Matt Yglesias and Pete Wehner are debating at the Economist.com. I take the points of both but side with Wehner in the end. The system is not broken, but one of the parties is:

We have in the current GOP a truly disturbing and cynical view of politics: there is nothing but party and ideology and the former is a vehicle solely for power to enact the other. The zero GOP votes for a stimulus package in the middle of the fastest downturn since the 1930s (that was one-third tax cuts!) tells you all you need to know. And the Republican adoption of utopian, John Birch fantasies about rolling back the legacy of Woodrow Wilson makes any sane engagement with this party impossible. It is no longer run by anyone in Congress, but directed by talk radio, Fox News, Sarah Palin's Twitter account and Manichean ranters like radio host Mike Levin. If any government action is regarded as tyranny, then there is never any way to compromise. The fundamental problem lies with a deranged, ideological and dangerous opposition in a system designed to forge pragmatic compromise.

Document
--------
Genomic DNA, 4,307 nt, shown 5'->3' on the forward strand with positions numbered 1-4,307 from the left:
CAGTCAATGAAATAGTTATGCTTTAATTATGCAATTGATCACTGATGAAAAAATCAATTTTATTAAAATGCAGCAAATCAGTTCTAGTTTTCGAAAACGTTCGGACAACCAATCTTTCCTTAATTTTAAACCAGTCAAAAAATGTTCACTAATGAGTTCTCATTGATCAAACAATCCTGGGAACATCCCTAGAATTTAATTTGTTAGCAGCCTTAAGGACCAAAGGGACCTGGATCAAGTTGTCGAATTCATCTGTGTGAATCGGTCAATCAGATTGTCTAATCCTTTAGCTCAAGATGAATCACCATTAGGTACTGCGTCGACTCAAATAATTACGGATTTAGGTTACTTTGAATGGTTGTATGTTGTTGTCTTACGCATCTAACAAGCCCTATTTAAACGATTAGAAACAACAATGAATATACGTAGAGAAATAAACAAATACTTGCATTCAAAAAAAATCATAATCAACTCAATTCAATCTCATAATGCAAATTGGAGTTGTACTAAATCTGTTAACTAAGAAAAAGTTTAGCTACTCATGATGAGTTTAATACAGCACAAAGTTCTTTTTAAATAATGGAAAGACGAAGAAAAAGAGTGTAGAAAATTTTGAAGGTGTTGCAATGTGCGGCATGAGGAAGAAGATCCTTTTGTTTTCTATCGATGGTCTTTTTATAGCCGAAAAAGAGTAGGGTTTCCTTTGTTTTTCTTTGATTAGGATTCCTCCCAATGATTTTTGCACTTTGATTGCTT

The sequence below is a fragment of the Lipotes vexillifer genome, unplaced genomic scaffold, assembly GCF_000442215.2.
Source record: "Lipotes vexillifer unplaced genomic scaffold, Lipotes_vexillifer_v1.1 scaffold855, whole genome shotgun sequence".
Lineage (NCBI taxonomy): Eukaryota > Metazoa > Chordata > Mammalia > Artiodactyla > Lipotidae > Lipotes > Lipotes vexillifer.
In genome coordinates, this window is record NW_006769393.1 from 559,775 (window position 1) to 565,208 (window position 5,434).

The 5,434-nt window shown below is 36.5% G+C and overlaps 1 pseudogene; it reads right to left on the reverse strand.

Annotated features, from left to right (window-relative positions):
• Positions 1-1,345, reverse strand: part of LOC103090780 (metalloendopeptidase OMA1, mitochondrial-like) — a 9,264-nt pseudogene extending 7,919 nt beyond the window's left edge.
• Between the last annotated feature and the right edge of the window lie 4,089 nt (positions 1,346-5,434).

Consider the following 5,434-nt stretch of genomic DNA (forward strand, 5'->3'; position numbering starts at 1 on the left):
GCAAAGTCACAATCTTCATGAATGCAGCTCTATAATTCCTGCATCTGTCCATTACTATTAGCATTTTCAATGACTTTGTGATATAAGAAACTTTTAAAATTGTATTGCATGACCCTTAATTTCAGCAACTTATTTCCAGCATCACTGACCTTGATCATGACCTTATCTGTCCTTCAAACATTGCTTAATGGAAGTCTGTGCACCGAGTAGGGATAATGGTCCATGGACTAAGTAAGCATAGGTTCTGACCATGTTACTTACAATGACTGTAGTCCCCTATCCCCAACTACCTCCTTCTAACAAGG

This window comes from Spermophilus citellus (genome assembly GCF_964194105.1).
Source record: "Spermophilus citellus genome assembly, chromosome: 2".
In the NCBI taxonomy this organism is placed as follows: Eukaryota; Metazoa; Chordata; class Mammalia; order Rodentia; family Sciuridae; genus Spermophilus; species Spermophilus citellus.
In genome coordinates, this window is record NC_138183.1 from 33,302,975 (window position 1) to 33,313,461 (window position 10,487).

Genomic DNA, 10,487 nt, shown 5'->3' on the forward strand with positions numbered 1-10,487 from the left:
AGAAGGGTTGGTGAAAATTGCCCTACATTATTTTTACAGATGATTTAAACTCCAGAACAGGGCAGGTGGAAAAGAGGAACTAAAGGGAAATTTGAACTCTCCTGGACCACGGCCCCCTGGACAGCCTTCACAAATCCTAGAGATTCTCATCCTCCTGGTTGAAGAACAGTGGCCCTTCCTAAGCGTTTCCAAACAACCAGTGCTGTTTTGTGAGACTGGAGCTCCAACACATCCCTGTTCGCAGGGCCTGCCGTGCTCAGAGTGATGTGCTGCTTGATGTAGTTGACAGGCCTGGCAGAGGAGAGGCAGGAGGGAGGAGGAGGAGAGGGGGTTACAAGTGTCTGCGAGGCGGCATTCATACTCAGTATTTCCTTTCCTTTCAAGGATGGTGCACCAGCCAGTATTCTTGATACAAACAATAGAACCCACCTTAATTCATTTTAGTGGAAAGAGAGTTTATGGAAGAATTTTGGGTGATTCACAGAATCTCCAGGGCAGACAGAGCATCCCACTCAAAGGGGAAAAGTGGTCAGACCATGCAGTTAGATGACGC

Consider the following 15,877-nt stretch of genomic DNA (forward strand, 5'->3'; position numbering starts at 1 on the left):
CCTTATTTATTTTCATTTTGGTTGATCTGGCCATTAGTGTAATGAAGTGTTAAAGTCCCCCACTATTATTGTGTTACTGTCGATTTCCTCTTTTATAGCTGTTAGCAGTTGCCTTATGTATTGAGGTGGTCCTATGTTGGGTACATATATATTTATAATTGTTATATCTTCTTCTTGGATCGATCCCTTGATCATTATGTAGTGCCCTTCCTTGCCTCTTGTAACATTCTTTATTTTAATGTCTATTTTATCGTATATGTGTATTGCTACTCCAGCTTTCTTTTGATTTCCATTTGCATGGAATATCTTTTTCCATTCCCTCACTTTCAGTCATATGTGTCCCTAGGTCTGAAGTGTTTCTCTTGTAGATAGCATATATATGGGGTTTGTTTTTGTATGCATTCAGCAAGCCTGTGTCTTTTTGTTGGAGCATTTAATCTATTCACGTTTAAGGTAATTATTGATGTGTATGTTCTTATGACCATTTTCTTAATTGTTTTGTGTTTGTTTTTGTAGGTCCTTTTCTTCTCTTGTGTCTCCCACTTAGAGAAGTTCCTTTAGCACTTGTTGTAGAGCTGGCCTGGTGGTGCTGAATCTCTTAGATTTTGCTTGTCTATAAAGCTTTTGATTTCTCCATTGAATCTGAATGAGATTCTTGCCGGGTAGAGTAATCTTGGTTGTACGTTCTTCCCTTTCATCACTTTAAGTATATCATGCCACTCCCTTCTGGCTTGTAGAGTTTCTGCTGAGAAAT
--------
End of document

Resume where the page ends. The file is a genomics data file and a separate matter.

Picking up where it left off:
Mr Obama's difficult goalto lead from the centre while keeping his base and his opponents appeasedis a work in progress.

But the system, it seems to me, is working fine in its reining in of a highly activist president after two years. He now has to prove his case. My sense is that, given the extremism of the opposition, he will win in the endand, indeed, his entire presidency is only understood by thinking of strategy rather than tactics. But it is equally possible that the GOP will continue to radicalise, making its own future governance impossible, and the critical need to address long-term debt an after-thought. But if Republicans remain this way and somehow end up in the White House, they will come to regret it. For they have legitimised a kind of scorched-earth partisanship that will only weaken one day their own ability to get anything done at all.

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